Muck brothers competitively sail together in Monterey

By: JACK CORDELL

Salty ocean water sprays the side of the ship’s hull while wind fills the Muck brothers’ sails, pushing them towards victory as they skip across Monterey waters to the finish line, pulling ahead of their competition in flawless coordination.

Dalton Muck, a junior at Carmel High School, and Nathan Muck, a freshman, have been sailing competitively together as of last year for the Monterey Peninsula Yacht Club. While the brothers have been on boats since they were toddlers, they have sailed together outside of competitions for three years. Dalton has competed since he was 12, whereas Nathan has competed since he was 13.

Coach Giacomo Paoletti, has known and worked with the Muck brothers for five years, including this last year as their coach for competitions.

“I have seen [Dalton and Nathan] start off as young boys who did not always want to listen to their sailing instructor,” Paoletti says. “Now [they are] young men who are hard workers, know when to have fun and when to focus in order to achieve their goals.”

Dalton and Nathan pilot a Flying Junior sailboat, a 14-foot dinghy which requires two people to operate. A Flying Junior, commonly referred to as an FJ, is comparable to a small car in size, such as a Prius, and has a 20-foot mast.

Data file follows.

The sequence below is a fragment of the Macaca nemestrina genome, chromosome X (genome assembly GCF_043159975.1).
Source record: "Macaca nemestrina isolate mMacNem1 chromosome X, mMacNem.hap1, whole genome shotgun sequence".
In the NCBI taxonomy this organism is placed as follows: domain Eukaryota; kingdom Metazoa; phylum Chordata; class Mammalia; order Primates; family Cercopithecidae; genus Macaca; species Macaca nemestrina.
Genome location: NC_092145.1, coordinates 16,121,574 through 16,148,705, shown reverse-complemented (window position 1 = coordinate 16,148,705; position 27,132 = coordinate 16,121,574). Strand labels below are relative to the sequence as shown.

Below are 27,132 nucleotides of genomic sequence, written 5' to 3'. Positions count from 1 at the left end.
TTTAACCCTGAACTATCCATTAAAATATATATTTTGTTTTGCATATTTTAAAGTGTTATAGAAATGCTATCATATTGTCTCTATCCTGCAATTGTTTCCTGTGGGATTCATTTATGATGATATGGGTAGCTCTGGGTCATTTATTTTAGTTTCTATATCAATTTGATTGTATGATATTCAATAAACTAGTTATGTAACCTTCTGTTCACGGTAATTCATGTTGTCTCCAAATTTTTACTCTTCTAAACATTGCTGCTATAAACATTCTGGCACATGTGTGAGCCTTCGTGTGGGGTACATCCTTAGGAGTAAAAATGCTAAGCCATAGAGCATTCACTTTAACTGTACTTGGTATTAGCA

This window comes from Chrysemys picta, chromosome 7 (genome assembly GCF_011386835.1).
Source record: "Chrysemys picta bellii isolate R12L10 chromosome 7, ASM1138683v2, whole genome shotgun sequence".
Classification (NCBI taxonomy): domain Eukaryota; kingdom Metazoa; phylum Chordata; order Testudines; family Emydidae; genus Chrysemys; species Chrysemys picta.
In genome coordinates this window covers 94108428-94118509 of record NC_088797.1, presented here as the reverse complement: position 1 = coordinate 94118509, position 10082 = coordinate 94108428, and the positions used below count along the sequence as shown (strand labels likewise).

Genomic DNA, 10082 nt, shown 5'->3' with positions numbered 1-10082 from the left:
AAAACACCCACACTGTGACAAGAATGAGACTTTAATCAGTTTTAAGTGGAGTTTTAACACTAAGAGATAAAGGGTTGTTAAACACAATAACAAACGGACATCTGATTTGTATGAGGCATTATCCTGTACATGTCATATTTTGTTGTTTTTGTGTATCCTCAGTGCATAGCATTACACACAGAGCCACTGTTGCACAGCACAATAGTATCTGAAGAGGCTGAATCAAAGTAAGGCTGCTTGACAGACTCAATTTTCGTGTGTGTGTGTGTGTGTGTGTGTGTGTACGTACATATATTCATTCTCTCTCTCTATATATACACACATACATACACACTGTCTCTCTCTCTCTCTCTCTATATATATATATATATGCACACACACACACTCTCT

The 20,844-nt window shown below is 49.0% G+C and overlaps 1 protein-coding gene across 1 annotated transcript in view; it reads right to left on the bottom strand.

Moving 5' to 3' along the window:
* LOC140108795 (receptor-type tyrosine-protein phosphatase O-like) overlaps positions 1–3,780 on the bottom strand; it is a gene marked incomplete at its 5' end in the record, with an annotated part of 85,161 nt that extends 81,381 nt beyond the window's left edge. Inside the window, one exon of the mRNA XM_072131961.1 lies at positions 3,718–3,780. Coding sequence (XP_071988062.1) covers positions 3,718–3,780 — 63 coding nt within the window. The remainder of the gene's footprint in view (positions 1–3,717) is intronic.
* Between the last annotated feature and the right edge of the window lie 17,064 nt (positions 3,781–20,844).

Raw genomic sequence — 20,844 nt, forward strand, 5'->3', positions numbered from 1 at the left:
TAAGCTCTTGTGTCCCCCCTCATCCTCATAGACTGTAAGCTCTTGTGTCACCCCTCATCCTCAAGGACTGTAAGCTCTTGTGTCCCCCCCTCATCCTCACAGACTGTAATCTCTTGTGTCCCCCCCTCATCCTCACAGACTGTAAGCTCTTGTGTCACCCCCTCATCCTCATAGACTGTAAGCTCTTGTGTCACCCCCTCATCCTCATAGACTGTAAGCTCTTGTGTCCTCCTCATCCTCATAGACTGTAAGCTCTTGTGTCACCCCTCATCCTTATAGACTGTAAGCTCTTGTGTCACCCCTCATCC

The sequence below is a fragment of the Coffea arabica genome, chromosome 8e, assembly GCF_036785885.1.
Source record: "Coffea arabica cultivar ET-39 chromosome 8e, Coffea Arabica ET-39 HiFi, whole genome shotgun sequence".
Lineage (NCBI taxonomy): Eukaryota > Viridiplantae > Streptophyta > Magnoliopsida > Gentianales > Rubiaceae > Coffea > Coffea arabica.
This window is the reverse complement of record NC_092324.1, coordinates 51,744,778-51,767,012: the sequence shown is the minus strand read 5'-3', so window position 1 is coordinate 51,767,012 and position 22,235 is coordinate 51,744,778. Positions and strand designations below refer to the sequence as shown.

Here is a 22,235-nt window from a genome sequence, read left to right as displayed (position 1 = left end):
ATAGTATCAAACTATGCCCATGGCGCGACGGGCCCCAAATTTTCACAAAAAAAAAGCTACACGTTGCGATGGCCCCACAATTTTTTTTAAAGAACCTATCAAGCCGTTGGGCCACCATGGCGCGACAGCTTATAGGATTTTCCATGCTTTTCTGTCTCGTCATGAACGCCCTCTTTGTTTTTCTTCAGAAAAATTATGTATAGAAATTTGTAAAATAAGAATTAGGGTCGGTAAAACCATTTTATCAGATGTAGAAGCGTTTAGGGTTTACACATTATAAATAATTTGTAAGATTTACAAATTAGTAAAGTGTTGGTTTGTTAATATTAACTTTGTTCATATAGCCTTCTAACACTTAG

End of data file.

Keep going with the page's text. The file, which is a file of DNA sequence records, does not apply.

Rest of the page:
Dalton Muck believes that being brothers gives them an edge over competition.

“During a race, the crew and skipper have to be in perfect sync,” Dalton says. “Being brothers has a unique advantage. It allows us to figure out issues fast, and also allows us to communicate better.”

Being brothers and teammates has not always been easy, however. Paoletti recalls a time in which being brothers made it difficult.

“When they started to sail with each other, being brothers made it hard for them to work well together, but after a couple of months sailing together they really were able to work past their differences,” Paoletti says.

The Muck brothers recently competed in the Stevenson Regatta, a sailing meet in which Dalton and Nathan placed first, beating out Stevenson and Santa Cruz Yacht Club.

Though sailing is a year-round sport, these competitions occur mostly in the winter. Regattas can last one or two days.

The night before a regatta, the sailors load their boat onto a trailer. The following morning, the boat and the sailors drive to the regatta, which vary in location up and down the coast. Once they arrive, the sailors unload the boats, rig them up and start sailing.

“In a typical competition, there are four or five races where we start going upwind, around a mark, down through the start/finish line to go to a leeward mark and sail back up to the finish,” Nathan explains.

A typical regatta can have anywhere between 50 to 100 sailors. The goal of a regatta is to have the competitors sail in as many races as possible so that results are fair and the sailors can get as much sailing in as they can. Once the regatta is over, the kids then load up on the trailer and head back home.

“I always tried to have the team meet up at an In-N-Out while headed home to grab dinner as a team,” Giacomo says. “I felt that this was a good treat after a day of racing, and it allowed for the team to build camaraderie.”

The Muck brothers have plans to continue sailing together for the foreseeable future.